Some collectors have spent years on a quest for a rare relic—a Nazi-era typewriter with a key for the ᛋ ᛋ symbol
The untold story of how a team of Nazi commandos teamed up with Palestinian Arab leader Haj Amin al-Husseini to kill Jews
An analysis of photographs sold at a Jerusalem auction house offers new insight into the role of foreign accomplices in Hitler’s Final Solution
Not to be confused with the Knights Templar of medieval fame, they settled in Palestine and invented the Jaffa orange brand, before becoming enthusiastic Nazis
Remembering and honoring the courageous, often deadly, fight to defy and defeat National Socialism
Traitors or survivors, cowards or brave men—fools or wise heeders of Jewish parables on the sanctity of each individual life?
A new book, ‘The Berlin Mission,’ recounts the story of American diplomat Raymond Geist’s efforts to resist the Nazis from inside Germany
How my historical research into the Jew-licenses of Cologne freed me from the grip of hate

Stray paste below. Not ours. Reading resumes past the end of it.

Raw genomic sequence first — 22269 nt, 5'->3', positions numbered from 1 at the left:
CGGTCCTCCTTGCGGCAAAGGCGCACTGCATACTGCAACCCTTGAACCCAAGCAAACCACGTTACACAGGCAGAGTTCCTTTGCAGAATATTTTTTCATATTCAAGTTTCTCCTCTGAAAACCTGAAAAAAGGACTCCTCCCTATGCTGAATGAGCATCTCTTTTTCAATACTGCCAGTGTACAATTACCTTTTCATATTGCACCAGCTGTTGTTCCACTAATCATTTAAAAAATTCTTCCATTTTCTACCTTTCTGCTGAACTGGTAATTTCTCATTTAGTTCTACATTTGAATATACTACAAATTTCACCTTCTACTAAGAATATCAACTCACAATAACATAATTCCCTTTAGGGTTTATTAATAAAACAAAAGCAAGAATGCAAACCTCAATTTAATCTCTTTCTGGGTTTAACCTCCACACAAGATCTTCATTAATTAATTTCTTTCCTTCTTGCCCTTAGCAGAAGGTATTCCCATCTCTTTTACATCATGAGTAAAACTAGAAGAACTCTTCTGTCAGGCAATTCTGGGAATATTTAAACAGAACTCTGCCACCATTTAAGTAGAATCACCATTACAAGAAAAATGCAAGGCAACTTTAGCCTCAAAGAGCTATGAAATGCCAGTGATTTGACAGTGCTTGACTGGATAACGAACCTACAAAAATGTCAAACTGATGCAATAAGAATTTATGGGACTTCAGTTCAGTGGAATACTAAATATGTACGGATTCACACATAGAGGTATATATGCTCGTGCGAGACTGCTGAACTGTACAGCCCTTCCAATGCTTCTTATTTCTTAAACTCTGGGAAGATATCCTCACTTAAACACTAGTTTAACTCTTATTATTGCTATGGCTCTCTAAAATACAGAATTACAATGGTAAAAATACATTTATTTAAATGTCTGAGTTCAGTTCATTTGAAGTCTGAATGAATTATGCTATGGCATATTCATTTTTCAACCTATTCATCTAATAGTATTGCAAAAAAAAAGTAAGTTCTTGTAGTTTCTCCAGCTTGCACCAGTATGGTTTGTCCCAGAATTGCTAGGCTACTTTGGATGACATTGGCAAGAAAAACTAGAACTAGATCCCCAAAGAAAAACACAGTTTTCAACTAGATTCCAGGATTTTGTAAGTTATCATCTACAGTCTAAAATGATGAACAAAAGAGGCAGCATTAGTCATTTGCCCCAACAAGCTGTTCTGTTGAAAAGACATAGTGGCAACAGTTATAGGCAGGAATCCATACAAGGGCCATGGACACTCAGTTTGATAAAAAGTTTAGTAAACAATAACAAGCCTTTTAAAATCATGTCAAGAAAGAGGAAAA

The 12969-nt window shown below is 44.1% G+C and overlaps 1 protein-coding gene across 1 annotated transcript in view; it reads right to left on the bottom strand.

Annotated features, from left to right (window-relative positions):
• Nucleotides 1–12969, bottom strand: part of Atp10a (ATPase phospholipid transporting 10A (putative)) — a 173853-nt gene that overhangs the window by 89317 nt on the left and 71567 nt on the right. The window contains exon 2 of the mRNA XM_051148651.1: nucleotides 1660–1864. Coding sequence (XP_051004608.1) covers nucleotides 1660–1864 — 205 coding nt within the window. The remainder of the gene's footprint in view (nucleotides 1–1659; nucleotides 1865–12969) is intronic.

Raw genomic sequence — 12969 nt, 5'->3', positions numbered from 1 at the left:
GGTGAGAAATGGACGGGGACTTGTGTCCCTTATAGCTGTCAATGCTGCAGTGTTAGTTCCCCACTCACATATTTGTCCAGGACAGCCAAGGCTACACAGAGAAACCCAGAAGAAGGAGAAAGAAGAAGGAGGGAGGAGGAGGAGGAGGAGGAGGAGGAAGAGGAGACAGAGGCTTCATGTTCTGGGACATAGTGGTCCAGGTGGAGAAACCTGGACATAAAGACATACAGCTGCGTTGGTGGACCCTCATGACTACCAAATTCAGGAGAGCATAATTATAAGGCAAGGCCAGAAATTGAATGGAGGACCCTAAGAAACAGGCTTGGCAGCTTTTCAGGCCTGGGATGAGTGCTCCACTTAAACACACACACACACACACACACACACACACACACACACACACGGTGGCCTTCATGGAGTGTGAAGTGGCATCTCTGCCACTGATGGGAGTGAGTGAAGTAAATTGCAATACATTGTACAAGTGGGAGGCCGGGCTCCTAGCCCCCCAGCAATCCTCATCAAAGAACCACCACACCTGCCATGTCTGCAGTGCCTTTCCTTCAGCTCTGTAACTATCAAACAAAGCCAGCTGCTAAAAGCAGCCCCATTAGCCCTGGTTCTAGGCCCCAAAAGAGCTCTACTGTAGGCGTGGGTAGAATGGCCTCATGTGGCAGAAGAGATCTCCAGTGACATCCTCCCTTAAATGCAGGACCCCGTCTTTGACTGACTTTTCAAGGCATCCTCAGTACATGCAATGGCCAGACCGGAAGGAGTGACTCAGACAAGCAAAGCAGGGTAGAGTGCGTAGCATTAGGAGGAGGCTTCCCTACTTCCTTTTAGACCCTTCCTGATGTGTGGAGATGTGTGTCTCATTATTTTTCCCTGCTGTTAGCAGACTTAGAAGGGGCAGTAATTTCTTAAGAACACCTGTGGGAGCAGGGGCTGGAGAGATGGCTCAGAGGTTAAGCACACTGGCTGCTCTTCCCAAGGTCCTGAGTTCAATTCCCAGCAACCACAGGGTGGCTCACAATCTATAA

How religious Judaism helps shield the American president’s disparagement of globalism, cosmopolitanism, and other features of progressive secular Jewry from claims of anti-Semitism
How the architect of the Final Solution, an otherwise unremarkable bureaucrat, became a star character for film
The writer Henry Roth’s English was sometimes difficult. A school examination in Germany asked young people to understand it—and the lost shades of the Yiddish that preceded it.
How newly opened archives, a wider European scope, transnational narratives, and integrated big data are changing our understanding of the Shoah
On her 126th birthday, measuring the influence of the incomparable ‘dance performance artist’ who inspired entertainers from German Expressionism through to 1980s punk
The ship’s refugees seeking safe haven from the Nazis were victims of a global system that included America
Is the philosopher’s complexity enough to excuse his overt anti-Semitism? A dive into the so-called ‘black notebooks’ from the 1930s is revealing.
Do only psychopaths commit horrible mass crimes, or are we all more responsible than we are willing to admit? Two new histories of the Nazi war machine examine their leaders—and their soldiers.
How traditional and radical conservatives come to speak a common political language—that ultimately benefits the extremists
Germans stood by as Jewish businesses and synagogues were burned, tens of thousands of Jews were arrested, and nearly a hundred were killed. Shouldn’t doing nothing about it be criminal?